Don’t Let Your Soil Texture Evaluation Skills Get Rusty

Periodic hands-on training with soil samples will sharpen the abilities of seasoned onsite professionals and lead to better system design

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Over the years, we have conducted hands-on classes on basic surveying techniques and the determination of U.S. Department of Agriculture soil texture class using the feel method. Also, in conjunction with some soil scientist colleagues, we teach a course in soil description, which involves determining soil texture as well.

We have always maintained that installers and local inspectors/regulators — with a little training — can determine soil texture class accurately enough to help determine the soil sizing factor to plan for system size. We expect that training on the techniques used to determine texture by feel, combined with a little practice on soils found in the areas they work, will allow them to make better decisions on system sizing and location.

As evidence, we have offered up information from a study conducted with University of Arizona students in a beginning soils class. With a few hours of training and practice, the students could identify the correct soil texture class approximately 70% of the time. There are 12 texture classes in the USDA textural classification system, so this is impressive for novices with no experience. We always highlight in our classes that installers and inspectors can do better than any college student.

A new comprehensive study looked at the ability to determine textural class by professional soil scientists, university students and seasonal employees trained to evaluate texture in their inventory work to gather rangeland data. There were no real surprises. When soil texture by feel estimates were compared with laboratory data, the results were often different — with those differences being more frequent for individuals with less experience.


Professional soil scientists for the National Cooperative Soil Survey were able to identify soil texture with more accuracy than university students or seasonal workers. How well texture could be identified was directly related to the amount of training the individuals received.

The results showed that training increases accuracy. Professional soil scientists outperformed people who have had a day of training on how to describe soil profiles, and the lowest group were those who had 1.5 hours of training. With additional training and practice, the accuracy for all groups could be improved.

Researchers looked at the data a little closer and noticed something else. Even though the absolute accuracy in estimation fell with the less-experienced groups, they weren’t off by much. Accuracy improved from 40% to 80% if they used the texture classes next to the correct texture class in the textural triangle identified in the laboratory.

This caught our attention because the purpose of evaluating soil texture is to determine which of the four or five soil loading factors, depending on your state code, is used in the design of the soil treatment unit. For our purposes, identifying the soil sizing factor texture estimates need only distinguish the major textural breaks to assign the proper values. This research shows individuals with very little training can do this with 80% accuracy. With more training and practice, these numbers can be improved.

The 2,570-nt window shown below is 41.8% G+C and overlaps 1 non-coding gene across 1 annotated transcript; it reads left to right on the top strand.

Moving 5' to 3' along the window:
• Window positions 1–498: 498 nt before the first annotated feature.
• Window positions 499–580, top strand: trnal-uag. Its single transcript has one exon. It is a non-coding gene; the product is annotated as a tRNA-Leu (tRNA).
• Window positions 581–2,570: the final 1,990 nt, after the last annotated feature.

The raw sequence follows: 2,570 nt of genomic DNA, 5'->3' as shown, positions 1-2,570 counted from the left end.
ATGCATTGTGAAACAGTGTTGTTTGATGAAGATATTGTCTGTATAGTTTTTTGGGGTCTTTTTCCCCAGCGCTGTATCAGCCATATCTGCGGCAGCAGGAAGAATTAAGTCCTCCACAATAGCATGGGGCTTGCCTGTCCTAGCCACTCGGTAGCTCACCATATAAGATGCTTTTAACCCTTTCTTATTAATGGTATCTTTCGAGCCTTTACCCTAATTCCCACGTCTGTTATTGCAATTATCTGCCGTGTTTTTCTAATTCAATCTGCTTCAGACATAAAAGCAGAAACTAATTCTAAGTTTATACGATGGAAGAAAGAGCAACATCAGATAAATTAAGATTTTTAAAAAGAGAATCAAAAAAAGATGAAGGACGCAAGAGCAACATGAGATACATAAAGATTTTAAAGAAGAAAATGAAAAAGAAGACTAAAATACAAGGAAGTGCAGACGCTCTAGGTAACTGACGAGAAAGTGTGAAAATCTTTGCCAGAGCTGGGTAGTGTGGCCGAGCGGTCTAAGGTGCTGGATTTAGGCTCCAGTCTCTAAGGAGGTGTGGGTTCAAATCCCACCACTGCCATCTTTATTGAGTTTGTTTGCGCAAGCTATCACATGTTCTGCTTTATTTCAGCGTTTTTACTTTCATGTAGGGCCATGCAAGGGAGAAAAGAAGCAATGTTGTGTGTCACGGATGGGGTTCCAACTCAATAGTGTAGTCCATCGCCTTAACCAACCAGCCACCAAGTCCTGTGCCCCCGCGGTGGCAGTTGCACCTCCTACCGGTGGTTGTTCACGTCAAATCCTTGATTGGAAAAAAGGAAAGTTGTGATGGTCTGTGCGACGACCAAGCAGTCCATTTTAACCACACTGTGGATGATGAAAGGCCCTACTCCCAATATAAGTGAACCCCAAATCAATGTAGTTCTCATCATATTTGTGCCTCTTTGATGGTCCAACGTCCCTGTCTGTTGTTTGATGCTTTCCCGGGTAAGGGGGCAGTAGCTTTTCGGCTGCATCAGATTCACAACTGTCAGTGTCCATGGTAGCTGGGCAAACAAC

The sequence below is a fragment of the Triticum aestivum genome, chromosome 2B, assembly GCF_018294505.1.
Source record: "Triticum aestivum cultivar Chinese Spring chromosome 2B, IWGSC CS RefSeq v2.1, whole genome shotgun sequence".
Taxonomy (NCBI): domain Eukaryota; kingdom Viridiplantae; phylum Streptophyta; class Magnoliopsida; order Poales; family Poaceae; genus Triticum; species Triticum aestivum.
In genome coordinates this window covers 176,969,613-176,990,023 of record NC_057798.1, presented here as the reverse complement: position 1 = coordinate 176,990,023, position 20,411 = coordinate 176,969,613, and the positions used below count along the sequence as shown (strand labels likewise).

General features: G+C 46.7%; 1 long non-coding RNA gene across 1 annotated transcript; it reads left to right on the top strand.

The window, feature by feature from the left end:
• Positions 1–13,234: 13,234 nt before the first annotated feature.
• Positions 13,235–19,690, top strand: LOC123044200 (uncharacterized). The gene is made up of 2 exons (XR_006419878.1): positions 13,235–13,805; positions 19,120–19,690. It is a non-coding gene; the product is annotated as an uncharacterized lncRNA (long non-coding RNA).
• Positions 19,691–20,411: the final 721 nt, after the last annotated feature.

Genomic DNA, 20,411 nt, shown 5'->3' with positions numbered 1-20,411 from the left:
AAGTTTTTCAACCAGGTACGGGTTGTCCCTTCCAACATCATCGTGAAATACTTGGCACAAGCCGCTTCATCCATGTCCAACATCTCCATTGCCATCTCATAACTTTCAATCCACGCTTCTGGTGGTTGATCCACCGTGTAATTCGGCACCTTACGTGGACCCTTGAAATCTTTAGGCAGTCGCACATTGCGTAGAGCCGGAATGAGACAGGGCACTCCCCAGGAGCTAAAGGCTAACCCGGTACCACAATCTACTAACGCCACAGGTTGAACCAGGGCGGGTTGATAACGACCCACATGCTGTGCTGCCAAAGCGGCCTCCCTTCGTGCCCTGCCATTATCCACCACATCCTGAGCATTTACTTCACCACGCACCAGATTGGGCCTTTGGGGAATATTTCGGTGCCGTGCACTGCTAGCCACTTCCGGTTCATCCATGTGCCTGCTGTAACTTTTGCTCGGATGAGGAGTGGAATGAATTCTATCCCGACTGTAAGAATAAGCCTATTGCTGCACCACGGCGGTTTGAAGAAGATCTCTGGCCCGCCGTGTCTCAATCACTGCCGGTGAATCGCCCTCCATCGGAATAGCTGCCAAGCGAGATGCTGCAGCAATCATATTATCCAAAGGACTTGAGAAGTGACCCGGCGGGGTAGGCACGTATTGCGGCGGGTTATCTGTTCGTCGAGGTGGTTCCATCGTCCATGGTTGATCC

There was one other interesting result: Apparently if the skill is not used regularly, there is a need to recalibrate. This was true for all the groups, even professional soil scientists! The authors suggest what they feel are necessary steps to ensure “citizen scientists” learn and maintain the skills to accurately estimate soil texture. As an aside, yes, installers and inspectors are citizen scientists!


They suggest continued practice with known samples to keep the skills fresh. In places like Minnesota, practicing during the long winter months is important. In the past, we have talked about having texture samples available to practice. If they are not obtainable from a nearby university or a geotech supply house, work with a professional soil scientist to put together a set of soils for practice.

Another suggestion is to go in the field in an area (the area you work) and look specifically at the local variability and ranges in texture. This is the reason we established regional soils workshops for septic professionals as part of our Minnesota training program. When installers and inspectors from a region evaluate the soils, they can discuss differences in interpretation in a nonconfrontational setting, which can help avoid disagreements in the future. We have also conducted these workshops for other states. If your state does not have a professional program featuring these activities, it would be a good idea to investigate how to start them with your state regulators.

Their final suggestion was that support systems should be developed with information-loaded cellphones and carried into the field to help the decision-making process. We expect to see these types of applications developed. We do know that some site evaluators and designers have created some of these applications for their own use.

With a little investment of time and effort, we believe professionals in our industry can be trained on how to evaluate soil texture and write soil descriptions to provide necessary information for system design. One does not need to be a soil scientist. However, working with a soil scientist in your area can improve your soil evaluation skills, leading to better system design and installation.


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